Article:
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Parker Vector - A Classic?

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#1 Geordielass

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Posted 07 October 2013 - 15:24

For Information:

Bought: At least a decade ago from WHSmith's (large stationery shop), reduced to half price (£3-£4... I think).

 

Availability: This is about the easiest fountain pen to lay hands on in the UK and, as I understand it, it certainly isn't difficult to find in many other parts of the world, either, whether in a high-street shop, a supermarket or on the net. The price hasn't risen too much in the last decade, either. If you want a fine nib you may not get one quite so easily, though, and extra fine stopped being made ages ago!


 


 

There's a bit of a story behind this one, for me:

You have to understand, me and the Parker Vector model, we go way back...

 

When I was nine, I changed schools. My first school had carried a few of the 1970s “progressive educational” ideas into the 80s which, in part, meant that once you could print something vaguely recognisable as lower case letters (and my parents had ensured that I had started school being able to do that), they just left you to get on with handwriting the best way you could. However, my new school insisted on fountain pens! I couldn't even do “joined up” writing.


 

At around the same time, my favourite Aunt was diagnosed with lung cancer and was receiving intensive chemo- and radio-therapy. My parents and I visited her every Saturday, often in hospital, and one of us must have mentioned that I had to have a fountain pen, because she gave me £10 and told me to go and get myself a pen for school. That was how I got my first Vector fountain pen. It was a “flighter” model and I had my name engraved on it. I loved that pen, and it became doubly precious after my Aunt died the following year. We moved to Scotland when I was 13 and it got lost during that move – I grieved for that pen.


 

Moving on, rather a lot of years, I wandered into a branch of WHSmith, probably for a magazine or newspaper, but WHSmith sell two things which I can't resist, books and pens, so when I saw a bargain bin with Parker pens I made a beeline. I ended up buying a navy blue Vector (the colour is now discontinued, but there is a brighter blue version) and a magenta/gunmetal ballpoint (I still have the ballpoint somewhere but I don't even know what model it is – a bit like an Urban, but it pre-dates that, so I'm not sure). That Vector began to live in my handbag and amazingly (considering I've never been all that careful with it) it has survived to this very day. I have to admit it's well past its best now, even if it is still a very decent writer.  I thought I'd review it while it's still in the land of the living.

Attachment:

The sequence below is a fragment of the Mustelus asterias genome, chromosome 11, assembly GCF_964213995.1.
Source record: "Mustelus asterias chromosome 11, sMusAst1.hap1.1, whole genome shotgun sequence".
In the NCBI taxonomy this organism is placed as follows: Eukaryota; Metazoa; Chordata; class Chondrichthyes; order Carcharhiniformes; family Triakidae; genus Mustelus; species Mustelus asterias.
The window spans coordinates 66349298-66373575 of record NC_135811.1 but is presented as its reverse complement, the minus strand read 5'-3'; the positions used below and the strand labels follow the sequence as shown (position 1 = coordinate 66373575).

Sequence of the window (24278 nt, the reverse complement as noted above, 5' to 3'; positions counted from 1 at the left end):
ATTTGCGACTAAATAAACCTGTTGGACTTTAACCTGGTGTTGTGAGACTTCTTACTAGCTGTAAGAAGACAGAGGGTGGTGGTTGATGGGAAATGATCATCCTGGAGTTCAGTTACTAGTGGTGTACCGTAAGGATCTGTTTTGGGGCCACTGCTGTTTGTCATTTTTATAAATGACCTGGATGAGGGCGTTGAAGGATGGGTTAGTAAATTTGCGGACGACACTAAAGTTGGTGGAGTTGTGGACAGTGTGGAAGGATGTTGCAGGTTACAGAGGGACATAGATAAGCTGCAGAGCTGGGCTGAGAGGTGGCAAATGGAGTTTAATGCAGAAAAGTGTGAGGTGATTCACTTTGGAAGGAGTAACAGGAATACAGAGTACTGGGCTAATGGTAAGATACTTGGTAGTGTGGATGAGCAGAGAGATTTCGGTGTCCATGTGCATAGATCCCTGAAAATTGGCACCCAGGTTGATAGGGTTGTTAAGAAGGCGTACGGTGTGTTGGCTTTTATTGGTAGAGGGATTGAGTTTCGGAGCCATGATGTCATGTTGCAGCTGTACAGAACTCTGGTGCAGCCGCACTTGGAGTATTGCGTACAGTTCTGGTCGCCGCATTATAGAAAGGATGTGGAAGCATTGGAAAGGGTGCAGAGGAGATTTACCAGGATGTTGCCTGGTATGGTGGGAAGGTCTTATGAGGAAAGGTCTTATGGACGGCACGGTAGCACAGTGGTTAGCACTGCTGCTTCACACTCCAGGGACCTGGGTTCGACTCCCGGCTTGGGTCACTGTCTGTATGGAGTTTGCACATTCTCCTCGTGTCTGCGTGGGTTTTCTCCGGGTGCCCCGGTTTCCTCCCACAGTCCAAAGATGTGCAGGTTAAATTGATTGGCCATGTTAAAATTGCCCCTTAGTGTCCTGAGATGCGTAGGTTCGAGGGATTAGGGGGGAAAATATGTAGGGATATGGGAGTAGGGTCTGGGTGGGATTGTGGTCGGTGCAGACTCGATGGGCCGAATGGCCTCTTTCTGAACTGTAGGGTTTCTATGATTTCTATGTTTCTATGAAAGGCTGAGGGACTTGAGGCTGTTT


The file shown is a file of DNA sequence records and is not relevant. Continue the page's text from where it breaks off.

Appearance/Design – 6/10:

This pen is very utilitarian; there's nothing fancy or exciting about it, but it is very practical and it gets the job done. The only semi-unusual part of the design is the metal section (brushed stainless steel) with a plastic body – I can think of others, but not one so inexpensive. Other than the section/nib, the end-cap on the barrel and the clip are also metal and the clip is in the traditional Parker arrow-shape, though without any engraved fletching. The clip has plenty of spring, so no problem clipping it to most everyday things.

 

Here's a link to the Vector “family” on the Parker website: http://www.parkerpen...catalogId=12002. Parker may call it “chic”, but even though I have a lot of affection for the Vector model, objectively, “dull but worthy” is probably a better description of the design, here's mine:

10134263335_1343b988de_b.jpg
Parker Vector by Geordielass78, on Flickr

 

Perfectly good pen, but a little boring, really, isn't it? As you can see mine's a bit (OK, a lot) scuffed – it's a 10-year-old daily carry (handbag pocket with at least 1 other pen, a propelling pencil, a mobile phone and sometimes keys) and you may even be able to see that's it's less than 10 years ago that I kicked the habit of chewing pens when lost in thought!

 

Calling it boring is slightly unfair of me, it has clean straight lines and I like the contrast between the steel and plastic parts of the pen which, perhaps, makes it a little more classy than the average inexpensive plastic bodied pen. The only other thing worth noting is that it has a sturdy plastic “ring” around the bottom of the nib which gives it, almost, a semi-hooded look. The nib itself is very small and narrow, without a breather hole and PARKER printed across it just below the slit.


 

What has to be noted in its favour is that, even though this is a 1980s design, meant for the younger/less affluent end of the market, instead of the pen equivalent of a huge permed mullet, enormous shoulder-pads, fluorescent eye makeup and earrings that could double as chandeliers, Parker kept the design simple and reasonably refined.


 

That's all I have to say about it, there isn't much more, is there? Score-wise, I hovered between 6 and 7, but I think the tug to 7 is based on my personal affection for the pen. Really, it's a very functional design, but just a bit plain and unexciting, so I think it has to be 6/10.


 

Construction/Quality – 10/10:

This surely has to be a high scoring category, after all its still going after 10 or more years.


 

The plastic part is light but robust – well it was robust. The body has several hairline cracks around the threaded end now (hence my surmise about it not lasting much longer). I know exactly how they came about, and it's mostly my fault. I was screwing the (metal) section into the (plastic) body about a year ago, after refilling, and I over-tightened (I knew not to do that on this pen, but I wasn't concentrating). Unfortunately, after you've cracked it once, it becomes a lot easier to do a second time. I imagine this is probably an inherent design flaw in the plastic models when used a little heavy-handedly - the metal's rigid and the plastic has a enough give to be slightly over-tightened, but not enough to survive if you are really being vigorous. Still, it took about 9 years for it to happen, so it certainly can't lose construction/quality points for this.